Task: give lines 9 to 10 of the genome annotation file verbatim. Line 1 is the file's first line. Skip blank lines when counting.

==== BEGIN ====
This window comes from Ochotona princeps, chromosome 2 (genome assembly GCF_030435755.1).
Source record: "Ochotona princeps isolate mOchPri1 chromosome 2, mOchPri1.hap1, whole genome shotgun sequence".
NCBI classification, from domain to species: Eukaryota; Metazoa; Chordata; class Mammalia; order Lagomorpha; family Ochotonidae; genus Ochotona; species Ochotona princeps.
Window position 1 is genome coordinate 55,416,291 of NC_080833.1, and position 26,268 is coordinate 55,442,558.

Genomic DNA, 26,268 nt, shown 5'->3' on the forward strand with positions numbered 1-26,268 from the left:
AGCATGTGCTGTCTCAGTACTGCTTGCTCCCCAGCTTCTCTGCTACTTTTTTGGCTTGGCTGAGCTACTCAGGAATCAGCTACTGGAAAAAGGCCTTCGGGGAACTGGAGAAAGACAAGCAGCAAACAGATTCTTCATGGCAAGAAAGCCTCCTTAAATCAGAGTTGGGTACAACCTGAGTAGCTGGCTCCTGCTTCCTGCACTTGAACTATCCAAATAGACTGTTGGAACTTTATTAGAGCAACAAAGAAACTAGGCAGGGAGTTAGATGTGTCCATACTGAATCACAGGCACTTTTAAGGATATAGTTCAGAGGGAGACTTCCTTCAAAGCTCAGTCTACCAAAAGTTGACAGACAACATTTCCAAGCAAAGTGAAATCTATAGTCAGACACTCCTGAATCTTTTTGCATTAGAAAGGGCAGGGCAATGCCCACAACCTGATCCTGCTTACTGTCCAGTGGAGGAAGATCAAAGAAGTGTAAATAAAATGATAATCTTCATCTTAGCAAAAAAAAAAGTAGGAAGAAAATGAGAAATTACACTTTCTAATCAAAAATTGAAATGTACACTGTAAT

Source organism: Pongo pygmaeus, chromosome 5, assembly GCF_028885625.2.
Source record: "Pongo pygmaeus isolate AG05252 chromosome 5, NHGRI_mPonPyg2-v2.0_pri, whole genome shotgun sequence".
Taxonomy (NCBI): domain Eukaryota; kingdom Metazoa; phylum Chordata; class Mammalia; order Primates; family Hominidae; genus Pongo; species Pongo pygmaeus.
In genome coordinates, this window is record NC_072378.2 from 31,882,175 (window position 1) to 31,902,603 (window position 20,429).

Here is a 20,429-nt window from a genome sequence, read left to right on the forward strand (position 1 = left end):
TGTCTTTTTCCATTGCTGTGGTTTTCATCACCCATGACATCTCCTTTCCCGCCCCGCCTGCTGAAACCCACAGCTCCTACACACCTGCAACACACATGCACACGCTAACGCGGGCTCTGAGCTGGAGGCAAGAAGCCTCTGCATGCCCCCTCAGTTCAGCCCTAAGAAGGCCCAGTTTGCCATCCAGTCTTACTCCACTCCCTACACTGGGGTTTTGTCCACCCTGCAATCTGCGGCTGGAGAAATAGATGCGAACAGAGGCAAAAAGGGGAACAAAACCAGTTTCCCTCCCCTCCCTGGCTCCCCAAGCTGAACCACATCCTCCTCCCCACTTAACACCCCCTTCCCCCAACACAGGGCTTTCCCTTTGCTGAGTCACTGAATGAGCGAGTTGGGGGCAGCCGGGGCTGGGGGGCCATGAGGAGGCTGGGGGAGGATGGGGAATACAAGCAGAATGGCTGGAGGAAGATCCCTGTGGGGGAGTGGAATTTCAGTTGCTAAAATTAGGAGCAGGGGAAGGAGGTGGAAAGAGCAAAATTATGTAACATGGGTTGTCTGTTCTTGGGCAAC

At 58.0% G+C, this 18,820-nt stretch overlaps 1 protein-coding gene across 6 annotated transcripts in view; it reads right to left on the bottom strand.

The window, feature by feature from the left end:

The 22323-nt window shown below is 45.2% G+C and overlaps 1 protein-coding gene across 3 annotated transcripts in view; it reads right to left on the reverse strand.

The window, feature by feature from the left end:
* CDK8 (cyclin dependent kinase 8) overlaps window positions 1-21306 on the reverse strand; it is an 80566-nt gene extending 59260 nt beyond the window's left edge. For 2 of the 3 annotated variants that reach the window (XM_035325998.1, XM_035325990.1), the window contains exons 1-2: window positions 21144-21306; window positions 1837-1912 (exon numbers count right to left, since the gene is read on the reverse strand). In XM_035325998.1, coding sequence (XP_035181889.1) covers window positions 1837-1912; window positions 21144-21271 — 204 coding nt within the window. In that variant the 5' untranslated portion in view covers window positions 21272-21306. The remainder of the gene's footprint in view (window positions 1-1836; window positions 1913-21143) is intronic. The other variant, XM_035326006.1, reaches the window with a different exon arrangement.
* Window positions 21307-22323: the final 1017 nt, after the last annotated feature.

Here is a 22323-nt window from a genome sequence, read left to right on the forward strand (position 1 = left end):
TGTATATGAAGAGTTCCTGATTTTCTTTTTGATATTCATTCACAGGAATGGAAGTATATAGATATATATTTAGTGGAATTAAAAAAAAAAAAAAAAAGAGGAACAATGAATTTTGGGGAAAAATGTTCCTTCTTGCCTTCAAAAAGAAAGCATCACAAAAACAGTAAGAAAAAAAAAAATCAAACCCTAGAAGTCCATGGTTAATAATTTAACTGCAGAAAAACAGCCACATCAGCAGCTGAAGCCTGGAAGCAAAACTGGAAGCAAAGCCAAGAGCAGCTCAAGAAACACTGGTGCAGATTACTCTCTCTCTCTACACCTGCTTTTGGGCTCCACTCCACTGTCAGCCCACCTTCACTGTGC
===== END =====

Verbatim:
Taxonomy (NCBI): domain Eukaryota; kingdom Metazoa; phylum Chordata; class Mammalia; order Primates; family Hominidae; genus Pongo; species Pongo pygmaeus.
In genome coordinates, this window is record NC_072378.2 from 31,882,175 (window position 1) to 31,902,603 (window position 20,429).